This course provides students with broad knowledge of specific veteran benefits and programs, including health care, education, employment, criminal justice, and housing. Topics include needs assessment, the mesh of services and service providers, and case- and claims- management, review, and appeal. Students will gain practice in identifying the benefits available to specific veterans and groups of veterans, explore issues concerning access and eligibility and consider both the functional and the challenging aspects of the system of benefits. Following a broad overview of these topics, students have the opportunity to do further work in a topic of particular interest. This course is required for the Veterans Services advanced certificate program. This course was previously POL-623002.
This course provides a holistic overview of the policy framework within which federal, state, community-based, and other veteran services are offered. Following an exploration of the figure of the warrior in society and culture, students will examine the evolution of public policy concerning veterans, critique current gaps and problems in the system, and develop an understanding of how policy frameworks and service-delivery interface. The course includes an historical perspective on veterans’ issues and public policy as well as addressing the need for continued advocacy regarding new policies, benefits, and technologies. This course is required for the Veterans Services advanced certificate program. This course was previously POL-623000.
This course explores the structure and function of political institutions in New York State government and political activity at the state and local levels, including the state legislature, the governor, state agencies, the court system, and intergovernmental/federalism relationships with particular focus on the policy making process. This course was previously SOC-620543.
The objective of this course is for students to gain a comprehensive understanding of the nature and scope of governments' role in the economy. This course will provide students with knowledge and an analytical toolset to comprehend concepts and trade offs entailed in public finance policy alternatives. Topics covered: Public Goods and Externalities; Cost-Benefit Analysis of Government Expenditures; Social Security, Health Insurance and Welfare; and Taxation's Impact and Efficiency.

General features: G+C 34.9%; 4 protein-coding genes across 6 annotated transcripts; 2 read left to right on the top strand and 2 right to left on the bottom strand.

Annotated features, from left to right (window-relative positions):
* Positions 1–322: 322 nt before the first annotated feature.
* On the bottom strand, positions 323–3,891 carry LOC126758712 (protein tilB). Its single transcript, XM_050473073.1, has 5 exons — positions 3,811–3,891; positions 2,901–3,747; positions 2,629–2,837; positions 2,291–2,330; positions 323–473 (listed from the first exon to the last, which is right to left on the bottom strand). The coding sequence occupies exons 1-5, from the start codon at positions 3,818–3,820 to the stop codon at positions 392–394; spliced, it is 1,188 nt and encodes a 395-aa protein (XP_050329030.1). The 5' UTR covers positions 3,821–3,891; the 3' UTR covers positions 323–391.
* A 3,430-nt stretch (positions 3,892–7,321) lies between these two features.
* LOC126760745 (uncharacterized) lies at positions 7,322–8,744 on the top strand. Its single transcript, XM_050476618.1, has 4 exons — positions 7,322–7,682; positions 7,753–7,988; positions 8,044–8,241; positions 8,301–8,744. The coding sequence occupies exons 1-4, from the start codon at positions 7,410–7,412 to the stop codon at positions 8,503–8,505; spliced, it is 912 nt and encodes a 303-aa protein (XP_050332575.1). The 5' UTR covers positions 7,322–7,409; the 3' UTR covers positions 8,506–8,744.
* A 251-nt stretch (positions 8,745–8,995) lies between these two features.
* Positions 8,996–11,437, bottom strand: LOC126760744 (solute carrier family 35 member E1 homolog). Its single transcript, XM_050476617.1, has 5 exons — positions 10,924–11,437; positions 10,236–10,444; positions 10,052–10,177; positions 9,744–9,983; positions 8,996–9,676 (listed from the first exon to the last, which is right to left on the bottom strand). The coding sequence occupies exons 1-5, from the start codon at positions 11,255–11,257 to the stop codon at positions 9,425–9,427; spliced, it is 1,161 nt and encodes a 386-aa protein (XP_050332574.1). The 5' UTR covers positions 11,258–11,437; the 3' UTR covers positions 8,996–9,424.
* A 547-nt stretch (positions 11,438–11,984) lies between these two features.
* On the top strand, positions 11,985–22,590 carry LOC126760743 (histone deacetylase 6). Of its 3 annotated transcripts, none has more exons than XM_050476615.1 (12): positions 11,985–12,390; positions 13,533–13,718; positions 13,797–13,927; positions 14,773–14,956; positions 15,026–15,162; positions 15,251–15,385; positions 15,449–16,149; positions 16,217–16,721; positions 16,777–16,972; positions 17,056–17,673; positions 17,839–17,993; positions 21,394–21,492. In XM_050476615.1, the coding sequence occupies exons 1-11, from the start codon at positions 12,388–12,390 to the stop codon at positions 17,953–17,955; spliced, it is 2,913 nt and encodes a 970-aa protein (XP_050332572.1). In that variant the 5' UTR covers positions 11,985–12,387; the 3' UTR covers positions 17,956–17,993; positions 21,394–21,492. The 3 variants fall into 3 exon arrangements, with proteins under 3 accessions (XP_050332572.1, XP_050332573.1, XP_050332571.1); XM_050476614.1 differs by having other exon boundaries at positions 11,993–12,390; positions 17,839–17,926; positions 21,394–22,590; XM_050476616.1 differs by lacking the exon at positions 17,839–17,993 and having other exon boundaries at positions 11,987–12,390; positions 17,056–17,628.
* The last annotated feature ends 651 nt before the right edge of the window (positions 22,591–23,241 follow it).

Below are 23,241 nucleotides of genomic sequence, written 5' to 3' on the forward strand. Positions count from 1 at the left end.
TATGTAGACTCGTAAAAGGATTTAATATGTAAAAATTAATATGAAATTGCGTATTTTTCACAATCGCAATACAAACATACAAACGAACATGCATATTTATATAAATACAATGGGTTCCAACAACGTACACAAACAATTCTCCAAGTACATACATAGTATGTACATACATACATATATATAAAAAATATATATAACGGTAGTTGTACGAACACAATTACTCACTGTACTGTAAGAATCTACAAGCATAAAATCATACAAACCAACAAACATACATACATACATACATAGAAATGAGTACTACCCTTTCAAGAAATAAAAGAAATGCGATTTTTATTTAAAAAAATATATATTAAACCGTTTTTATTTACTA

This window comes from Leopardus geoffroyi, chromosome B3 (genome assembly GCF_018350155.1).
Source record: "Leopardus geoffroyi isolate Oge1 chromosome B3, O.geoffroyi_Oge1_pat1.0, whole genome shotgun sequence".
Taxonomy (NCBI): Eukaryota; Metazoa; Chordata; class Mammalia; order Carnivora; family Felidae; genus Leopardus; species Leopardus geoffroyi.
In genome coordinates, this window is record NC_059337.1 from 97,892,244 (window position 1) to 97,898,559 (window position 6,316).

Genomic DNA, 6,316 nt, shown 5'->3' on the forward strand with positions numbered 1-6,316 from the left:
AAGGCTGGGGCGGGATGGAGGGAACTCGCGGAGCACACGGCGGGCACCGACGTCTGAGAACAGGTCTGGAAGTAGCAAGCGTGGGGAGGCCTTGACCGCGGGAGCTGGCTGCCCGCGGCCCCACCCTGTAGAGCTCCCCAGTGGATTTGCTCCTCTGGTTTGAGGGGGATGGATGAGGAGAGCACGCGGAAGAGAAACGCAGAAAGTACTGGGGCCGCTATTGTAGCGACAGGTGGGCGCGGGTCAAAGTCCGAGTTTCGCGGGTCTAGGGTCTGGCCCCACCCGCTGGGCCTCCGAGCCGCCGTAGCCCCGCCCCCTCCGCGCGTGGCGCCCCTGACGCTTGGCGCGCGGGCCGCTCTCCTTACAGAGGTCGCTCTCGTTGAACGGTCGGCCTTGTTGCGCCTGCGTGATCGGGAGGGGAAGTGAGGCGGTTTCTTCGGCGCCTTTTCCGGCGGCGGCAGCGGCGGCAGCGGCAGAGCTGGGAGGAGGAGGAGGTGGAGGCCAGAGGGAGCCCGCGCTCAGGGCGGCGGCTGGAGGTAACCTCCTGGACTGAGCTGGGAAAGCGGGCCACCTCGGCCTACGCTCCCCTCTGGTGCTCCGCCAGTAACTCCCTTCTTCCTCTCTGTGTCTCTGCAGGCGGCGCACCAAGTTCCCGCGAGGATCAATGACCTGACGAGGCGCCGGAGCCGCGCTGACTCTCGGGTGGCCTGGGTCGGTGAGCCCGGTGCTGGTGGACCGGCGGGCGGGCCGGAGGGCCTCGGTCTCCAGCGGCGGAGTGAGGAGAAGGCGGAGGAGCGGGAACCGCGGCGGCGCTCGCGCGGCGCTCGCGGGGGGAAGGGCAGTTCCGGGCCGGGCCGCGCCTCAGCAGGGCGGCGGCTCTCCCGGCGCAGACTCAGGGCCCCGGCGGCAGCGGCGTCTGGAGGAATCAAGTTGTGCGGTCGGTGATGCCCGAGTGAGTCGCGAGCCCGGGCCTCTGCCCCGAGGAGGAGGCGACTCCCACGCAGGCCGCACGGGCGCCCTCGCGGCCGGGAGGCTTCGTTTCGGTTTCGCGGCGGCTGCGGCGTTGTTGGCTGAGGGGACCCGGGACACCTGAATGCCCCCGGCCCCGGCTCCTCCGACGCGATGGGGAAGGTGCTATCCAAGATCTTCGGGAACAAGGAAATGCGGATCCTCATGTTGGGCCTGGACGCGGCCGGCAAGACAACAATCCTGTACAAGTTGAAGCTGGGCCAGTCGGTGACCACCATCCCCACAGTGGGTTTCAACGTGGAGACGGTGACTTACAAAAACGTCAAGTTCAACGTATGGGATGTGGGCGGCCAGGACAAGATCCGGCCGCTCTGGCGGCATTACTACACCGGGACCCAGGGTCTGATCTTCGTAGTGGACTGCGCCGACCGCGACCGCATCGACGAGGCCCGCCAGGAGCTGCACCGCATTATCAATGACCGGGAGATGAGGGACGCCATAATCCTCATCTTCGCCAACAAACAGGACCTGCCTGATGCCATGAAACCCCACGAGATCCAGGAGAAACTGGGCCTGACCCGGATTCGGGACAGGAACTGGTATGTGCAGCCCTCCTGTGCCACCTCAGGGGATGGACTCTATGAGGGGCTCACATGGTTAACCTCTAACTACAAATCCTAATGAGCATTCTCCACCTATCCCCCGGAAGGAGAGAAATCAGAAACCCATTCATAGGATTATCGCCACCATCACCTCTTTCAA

This study explores various decision making models that are applicable to public sector decision making, including, but not limited to: rational choice, organizational process, and bureaucratic politics models of decision-making. The course is intended to highlight political and governmental influences on decisions and to distinguish where applicable the differences between public policy decisions and private sector decision-making.
State and Local Government is an introductory level graduate course designed for students interested in professional development in public administration, public affairs and public policy. The course focuses on politics and administration at the state level and on the relationships between states and the federal government and states and local governments. The concept of federalism is central to the study and specifically the dynamics of intergovernmental relations relevant to specific areas of public policy in which state funding is derived from and directed by the federal government.
Students have the opportunity to develop individualized studies with their mentor/advisor in Public Policy (PPOL). Please contact your mentor/advisor for more details.
As the concluding study in this Master of Arts program, the student will complete a culminating project, in which he/she engages in a sustained examination of a critical question or issue related to this program. The final project will take the form of a policy memorandum. This course is designed to guide the student through the implementation of a policy memorandum. Policy Memorandums are not published in the ProQuest/UMI service. Prerequisites: PPOL-6005, PPOL-6010, PPOL-6020, and PPOL-6030.
As the concluding study in the masters' program, students will complete a culminating independent research project in the form of an academic thesis, in which they engage in a sustained examination of a critical question or issue related to their program. In a thesis, the student is expected to make a contribution to the current body of knowledge in a scholarly field. To do that, students may conduct an original investigation or develop an original interpretation of existing research and/or literature. A thesis is a scholarly piece of work that systematically and analytically explores a specific topic or question. It is an in-depth investigation that contributes new knowledge to a field, and can be either theoretical or empirical. Writers of theses make appropriate inferences based on a deep analysis of the chosen topic or question. The thesis is the best choice of final project for students with plans to continue their studies toward a doctorate. Completion of the thesis requires an oral defense. All theses are published in the ProQuest/UMI service. Pre-Requisite: All required core courses and PPOL-7005 This course was previously SOC-620595.
Students have the opportunity to develop individualized studies with their mentor/advisor in Public Policy (PPOL). Please contact your mentor/advisor for more details.